The photos also succeed in conveying the incongruousness of the Cold War – a conflict that at least in its main theatre, never ‘got hot’. These photographs are not of the ‘real thing’. These are mostly abandoned sites, often in a process of deterioration. Places which might have once been important or even frightful are now empty, decaying and defunct. Besides, they are decontextualised, aestheticised and studied representations. Brought into a museum and placed against a clean black or white backgrounds like pieces of art, neatly aligned and organised by type; their accumulation captures both the scale of the conflict and its absurdity. With this, they exemplify both the illusory threats, as well as a false sense of security that characterised the Cold War.
History, art and curiosity
The aesthetics of the photographs are remarkable. In the first room, which contains pictures of tunnels, a visitor wandering in inadvertently could be led to believe s/he had entered a modern art exhibition. The colours, the interplay of light and darkness, and the symmetry are engrossing and truly beautiful. In the following rooms, the photographs are of buildings – both ruined and intact. But the angle from which they are taken foregrounds stunning natural landscapes, such as forests or the sea. The overgrowth around the depictions of Lenin in the military hospital outside Berlin, for example, suggests the calm peacefulness of a place where nature has taken over. There is an unquestionable retro-modernist appeal to the spaces with once state-of-the-art technology and a post-modernist quality to its disintegration and redundancy. This is what Roemers calls the ‘beauty of decay and the destructive purpose’.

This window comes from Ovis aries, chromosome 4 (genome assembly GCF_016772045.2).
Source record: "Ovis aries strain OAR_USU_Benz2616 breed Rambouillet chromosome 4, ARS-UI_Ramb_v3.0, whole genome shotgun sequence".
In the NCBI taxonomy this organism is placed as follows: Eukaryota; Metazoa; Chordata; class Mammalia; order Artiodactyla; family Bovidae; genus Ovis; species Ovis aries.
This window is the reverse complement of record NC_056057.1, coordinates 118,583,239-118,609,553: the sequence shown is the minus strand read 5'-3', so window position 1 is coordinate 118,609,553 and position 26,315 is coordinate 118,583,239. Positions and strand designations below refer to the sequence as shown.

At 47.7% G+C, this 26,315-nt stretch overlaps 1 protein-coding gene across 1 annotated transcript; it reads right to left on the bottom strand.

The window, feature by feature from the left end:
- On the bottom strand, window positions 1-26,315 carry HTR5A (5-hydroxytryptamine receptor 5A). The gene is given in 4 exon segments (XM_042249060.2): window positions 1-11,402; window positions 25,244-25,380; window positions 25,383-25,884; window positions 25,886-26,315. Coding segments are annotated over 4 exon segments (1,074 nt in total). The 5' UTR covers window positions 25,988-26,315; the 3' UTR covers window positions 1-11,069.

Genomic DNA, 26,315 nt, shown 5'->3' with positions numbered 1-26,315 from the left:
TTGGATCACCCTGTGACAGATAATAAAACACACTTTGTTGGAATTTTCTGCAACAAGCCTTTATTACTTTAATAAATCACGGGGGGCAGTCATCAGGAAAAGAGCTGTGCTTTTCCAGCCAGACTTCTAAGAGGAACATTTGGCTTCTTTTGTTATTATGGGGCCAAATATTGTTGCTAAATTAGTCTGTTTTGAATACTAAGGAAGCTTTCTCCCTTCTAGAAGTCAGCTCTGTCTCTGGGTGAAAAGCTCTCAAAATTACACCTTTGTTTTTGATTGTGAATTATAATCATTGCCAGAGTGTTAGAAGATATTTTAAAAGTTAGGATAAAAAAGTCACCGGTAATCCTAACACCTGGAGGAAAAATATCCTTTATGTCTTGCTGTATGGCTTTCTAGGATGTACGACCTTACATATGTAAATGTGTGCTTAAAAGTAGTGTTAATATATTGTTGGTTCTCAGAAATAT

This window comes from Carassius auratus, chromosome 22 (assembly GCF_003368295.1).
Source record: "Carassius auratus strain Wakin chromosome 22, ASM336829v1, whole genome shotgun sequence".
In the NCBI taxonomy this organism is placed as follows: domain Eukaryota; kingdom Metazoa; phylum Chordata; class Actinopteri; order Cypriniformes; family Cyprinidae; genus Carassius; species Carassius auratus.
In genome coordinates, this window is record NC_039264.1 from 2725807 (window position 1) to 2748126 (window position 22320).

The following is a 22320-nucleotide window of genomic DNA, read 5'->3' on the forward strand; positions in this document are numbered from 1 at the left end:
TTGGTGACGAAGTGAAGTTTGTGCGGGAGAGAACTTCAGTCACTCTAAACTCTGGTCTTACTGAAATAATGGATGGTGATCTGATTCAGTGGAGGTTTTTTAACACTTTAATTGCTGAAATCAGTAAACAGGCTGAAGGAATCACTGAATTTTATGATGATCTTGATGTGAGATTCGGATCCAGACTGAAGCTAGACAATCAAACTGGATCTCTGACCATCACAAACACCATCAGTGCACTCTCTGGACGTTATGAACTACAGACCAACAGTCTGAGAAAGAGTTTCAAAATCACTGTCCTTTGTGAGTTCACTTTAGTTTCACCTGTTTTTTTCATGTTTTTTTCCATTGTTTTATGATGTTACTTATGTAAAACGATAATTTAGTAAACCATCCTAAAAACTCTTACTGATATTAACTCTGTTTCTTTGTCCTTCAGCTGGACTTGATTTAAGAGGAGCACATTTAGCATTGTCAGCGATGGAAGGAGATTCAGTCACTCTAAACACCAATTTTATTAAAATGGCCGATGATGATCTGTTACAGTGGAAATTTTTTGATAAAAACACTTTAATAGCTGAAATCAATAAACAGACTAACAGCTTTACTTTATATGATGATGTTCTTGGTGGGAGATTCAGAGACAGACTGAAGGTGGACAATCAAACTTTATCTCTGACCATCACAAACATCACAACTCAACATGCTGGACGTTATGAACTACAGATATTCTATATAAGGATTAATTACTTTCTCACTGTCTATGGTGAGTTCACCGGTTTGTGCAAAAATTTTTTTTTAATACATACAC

The photograph of a deserted Soviet army base is perhaps the most striking. Sheets remain on the beds and food on the plates, suggesting it had been abandoned in great haste. Yet the dirt and destruction of the room indicate it has been in this state for many years. This strange contradiction of presence and absence is evidence of the site’s simultaneous importance and insignificance: once a vital location, now nobody cares. For the viewer, it is both an object of curiosity and an allegory for the abrupt and unexpected end of the Cold War.
As the curators explain, the collection seeks to shed light on the banal coexistence of normality and crisis during the Cold War. The Cold War was like a constant state of emergency that one got used to, lived with and accepted. Facilities such as the listening station in West Berlin, or the nuclear bunkers studded all across the continent, were incredibly demanding in terms of money, technology and human resources. What these images communicate is the level of distrust and aggression, the very real threat of ‘mutually assured destruction’ and its far reaching impact on daily life and our environment.
At the same time, the collection constitutes a reflection on the contradiction between the scale of mobilisation and the comforting thought, in hindsight, that this threat never became real. This ambivalence is something difficult to grasp with the help of conventional historical approaches. Human memory is keen to erase negative emotions such as fear and deny misconceptions. Who would readily admit today that the Cold War often actually felt very warm? Perhaps the physical legacy can offer a new way in. And perhaps, as the picture of the Crimean naval base in Sevastopol reminds us, the past is not as distant as we might think.